I became a user experience designer in 1999. Now, with so many years of experience, I consider myself a senior practitioner. I know many other designers with similar levels of experience. As a hiring manager, I see many resumes and meet a large number of designers in person. The overwhelming majority of them have less than five years’ experience. With business’s ever-increasing demand for user experience designers, the growing understanding and appreciation for the benefits of UX design, and the fact that the discipline is in its prime, why are there so few mid-level designers?
I define mid-level as someone with five to ten years of actual work experience. They are designers on the cusp of becoming managers or team leaders. They are designers who have explored several domains (commerce, social and financial services to name just three) and who have worked in a variety of environments. They are the designers you can bring on to a team and who can hit the ground running, asking mostly process and politics questions while delivering top-notch work. They are also, in most major cities, incredibly difficult to find.
The first cause for the dearth of mid-level UX designers was the dot-com bubble of the late 90s and early 00s. For most of us who got into the game before the bubble burst, there was enough momentum to help us get through the barrage of collapsing companies and shrinking tech budgets. Most of us persevered, but others were pushed out, never to return to UX again. As tech budgets began to increase again, those of us who were still around were rewarded with more reliable work. However, the crash dissuaded many people from even considering getting into the field. There was much speculation on the instability of the industry and whether it would ever get back to the robust levels of the late 90s; many folks decided to look elsewhere.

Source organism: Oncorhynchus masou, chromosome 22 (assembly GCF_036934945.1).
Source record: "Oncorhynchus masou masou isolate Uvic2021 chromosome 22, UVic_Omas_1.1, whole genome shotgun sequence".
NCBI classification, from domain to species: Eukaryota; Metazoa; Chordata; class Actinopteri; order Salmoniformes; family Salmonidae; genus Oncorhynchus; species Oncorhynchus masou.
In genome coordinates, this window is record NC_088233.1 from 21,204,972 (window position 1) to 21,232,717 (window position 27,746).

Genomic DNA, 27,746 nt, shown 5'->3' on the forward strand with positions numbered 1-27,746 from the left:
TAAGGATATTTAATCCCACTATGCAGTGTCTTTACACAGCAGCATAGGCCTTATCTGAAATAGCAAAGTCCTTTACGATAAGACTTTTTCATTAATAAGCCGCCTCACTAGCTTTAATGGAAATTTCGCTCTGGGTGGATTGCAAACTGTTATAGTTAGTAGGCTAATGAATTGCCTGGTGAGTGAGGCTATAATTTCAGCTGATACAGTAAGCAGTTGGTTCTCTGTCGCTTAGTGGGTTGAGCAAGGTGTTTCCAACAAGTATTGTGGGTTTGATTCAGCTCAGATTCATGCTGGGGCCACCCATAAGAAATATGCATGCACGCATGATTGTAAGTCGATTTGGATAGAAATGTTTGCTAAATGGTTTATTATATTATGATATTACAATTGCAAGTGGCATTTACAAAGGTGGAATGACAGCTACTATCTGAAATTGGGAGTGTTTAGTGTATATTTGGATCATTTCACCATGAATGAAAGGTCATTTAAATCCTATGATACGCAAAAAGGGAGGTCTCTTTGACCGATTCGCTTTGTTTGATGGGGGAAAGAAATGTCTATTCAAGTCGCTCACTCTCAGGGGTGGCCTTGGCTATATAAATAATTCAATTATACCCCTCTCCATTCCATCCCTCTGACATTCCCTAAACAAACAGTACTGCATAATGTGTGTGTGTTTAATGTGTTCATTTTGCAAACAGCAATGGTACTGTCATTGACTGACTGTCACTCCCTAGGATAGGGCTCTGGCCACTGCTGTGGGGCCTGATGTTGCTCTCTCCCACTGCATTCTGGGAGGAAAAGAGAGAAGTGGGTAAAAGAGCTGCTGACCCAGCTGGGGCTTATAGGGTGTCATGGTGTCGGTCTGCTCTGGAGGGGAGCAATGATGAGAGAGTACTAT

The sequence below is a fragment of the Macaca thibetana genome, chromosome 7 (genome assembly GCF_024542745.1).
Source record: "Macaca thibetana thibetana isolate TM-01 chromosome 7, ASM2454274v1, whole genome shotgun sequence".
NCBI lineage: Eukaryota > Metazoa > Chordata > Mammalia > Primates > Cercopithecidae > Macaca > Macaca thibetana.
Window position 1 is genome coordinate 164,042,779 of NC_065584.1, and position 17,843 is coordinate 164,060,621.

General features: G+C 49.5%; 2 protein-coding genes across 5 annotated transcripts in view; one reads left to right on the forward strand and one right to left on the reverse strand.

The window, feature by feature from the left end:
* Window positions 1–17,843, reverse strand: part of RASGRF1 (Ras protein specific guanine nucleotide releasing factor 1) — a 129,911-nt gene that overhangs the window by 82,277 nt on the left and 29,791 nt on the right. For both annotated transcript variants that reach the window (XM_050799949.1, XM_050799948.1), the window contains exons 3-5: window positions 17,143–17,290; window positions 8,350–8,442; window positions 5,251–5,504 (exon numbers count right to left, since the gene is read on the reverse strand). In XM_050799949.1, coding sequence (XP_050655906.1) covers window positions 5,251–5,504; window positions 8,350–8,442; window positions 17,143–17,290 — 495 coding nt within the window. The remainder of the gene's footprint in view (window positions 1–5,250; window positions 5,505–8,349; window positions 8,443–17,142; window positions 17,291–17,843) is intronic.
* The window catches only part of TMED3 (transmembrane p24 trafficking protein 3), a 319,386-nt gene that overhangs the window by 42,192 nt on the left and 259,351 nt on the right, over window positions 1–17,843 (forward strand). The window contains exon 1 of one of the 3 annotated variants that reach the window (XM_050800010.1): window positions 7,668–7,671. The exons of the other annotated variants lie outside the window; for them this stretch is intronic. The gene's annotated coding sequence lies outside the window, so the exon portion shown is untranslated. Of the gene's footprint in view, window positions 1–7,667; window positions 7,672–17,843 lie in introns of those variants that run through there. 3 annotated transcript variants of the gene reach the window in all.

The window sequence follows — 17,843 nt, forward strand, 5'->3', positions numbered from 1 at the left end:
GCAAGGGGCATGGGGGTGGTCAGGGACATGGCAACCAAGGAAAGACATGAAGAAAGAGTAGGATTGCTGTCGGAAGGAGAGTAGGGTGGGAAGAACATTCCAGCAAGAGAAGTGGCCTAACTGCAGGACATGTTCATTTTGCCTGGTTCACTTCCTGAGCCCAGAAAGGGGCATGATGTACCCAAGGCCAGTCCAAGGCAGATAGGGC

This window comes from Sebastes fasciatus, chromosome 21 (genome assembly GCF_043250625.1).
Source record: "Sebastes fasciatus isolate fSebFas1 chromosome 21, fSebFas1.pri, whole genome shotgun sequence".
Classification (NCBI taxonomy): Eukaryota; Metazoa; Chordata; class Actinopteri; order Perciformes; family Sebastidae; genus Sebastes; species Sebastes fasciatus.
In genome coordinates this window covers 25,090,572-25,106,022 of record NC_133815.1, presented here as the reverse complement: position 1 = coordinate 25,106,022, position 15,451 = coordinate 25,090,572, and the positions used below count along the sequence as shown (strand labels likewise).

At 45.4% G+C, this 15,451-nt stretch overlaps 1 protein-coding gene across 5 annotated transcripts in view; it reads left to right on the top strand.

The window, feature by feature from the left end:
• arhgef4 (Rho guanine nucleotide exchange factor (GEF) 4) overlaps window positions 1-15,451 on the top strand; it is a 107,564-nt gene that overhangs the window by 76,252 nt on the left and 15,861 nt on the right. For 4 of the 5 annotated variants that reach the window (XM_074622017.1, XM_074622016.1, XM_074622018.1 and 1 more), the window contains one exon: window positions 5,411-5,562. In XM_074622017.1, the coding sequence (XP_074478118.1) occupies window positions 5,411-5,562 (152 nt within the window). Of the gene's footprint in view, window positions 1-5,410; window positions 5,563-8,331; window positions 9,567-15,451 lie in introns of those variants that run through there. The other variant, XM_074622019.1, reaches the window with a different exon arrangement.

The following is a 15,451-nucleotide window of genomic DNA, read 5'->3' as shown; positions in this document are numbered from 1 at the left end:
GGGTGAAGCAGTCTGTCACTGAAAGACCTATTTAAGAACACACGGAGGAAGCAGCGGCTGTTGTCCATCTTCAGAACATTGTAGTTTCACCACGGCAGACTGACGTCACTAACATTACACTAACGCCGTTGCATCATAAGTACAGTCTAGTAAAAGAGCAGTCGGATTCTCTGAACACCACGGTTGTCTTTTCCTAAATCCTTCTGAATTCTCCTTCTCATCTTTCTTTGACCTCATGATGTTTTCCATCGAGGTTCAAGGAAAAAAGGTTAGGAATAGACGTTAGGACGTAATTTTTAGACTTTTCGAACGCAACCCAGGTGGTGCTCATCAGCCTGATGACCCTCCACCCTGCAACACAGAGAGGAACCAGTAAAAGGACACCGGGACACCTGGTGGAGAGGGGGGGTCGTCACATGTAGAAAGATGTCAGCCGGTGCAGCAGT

The result of this is a five to seven year period (roughly 2000–06) during which very few UX designers entered the market. This left the veteran practitioners working and increasing their seniority yet not mentoring the next group of designers.
The second cause was the lack of education. In the previous decade there were very few options for learning anything related to human factors in design, information architecture, or interaction design. The dot-com bubble didn’t help matters. As the economy came back in the mid to late 00s, schools opened up, and greater interest was sparked in the discipline. Over the past few years some tremendous programs—like the master’s in Human Factors in Information Design at Bentley University, near Boston—have popped around the country and in the rest of the world. These programs have begun to yield a fresh crop of UX designers. Most of them are getting work and learning the trade, but they still have less than five years’ experience.
Mid-level designers are needed. You can only have so many senior folks in the same organization. The dot-com bubble and weak support from academic institutions has left us with this experience gap. The good news is that in a few years, because of the increase in academic programs and in a market that’s more and more driven by delightful user experiences, the field should be populated with mid-level folks aplenty.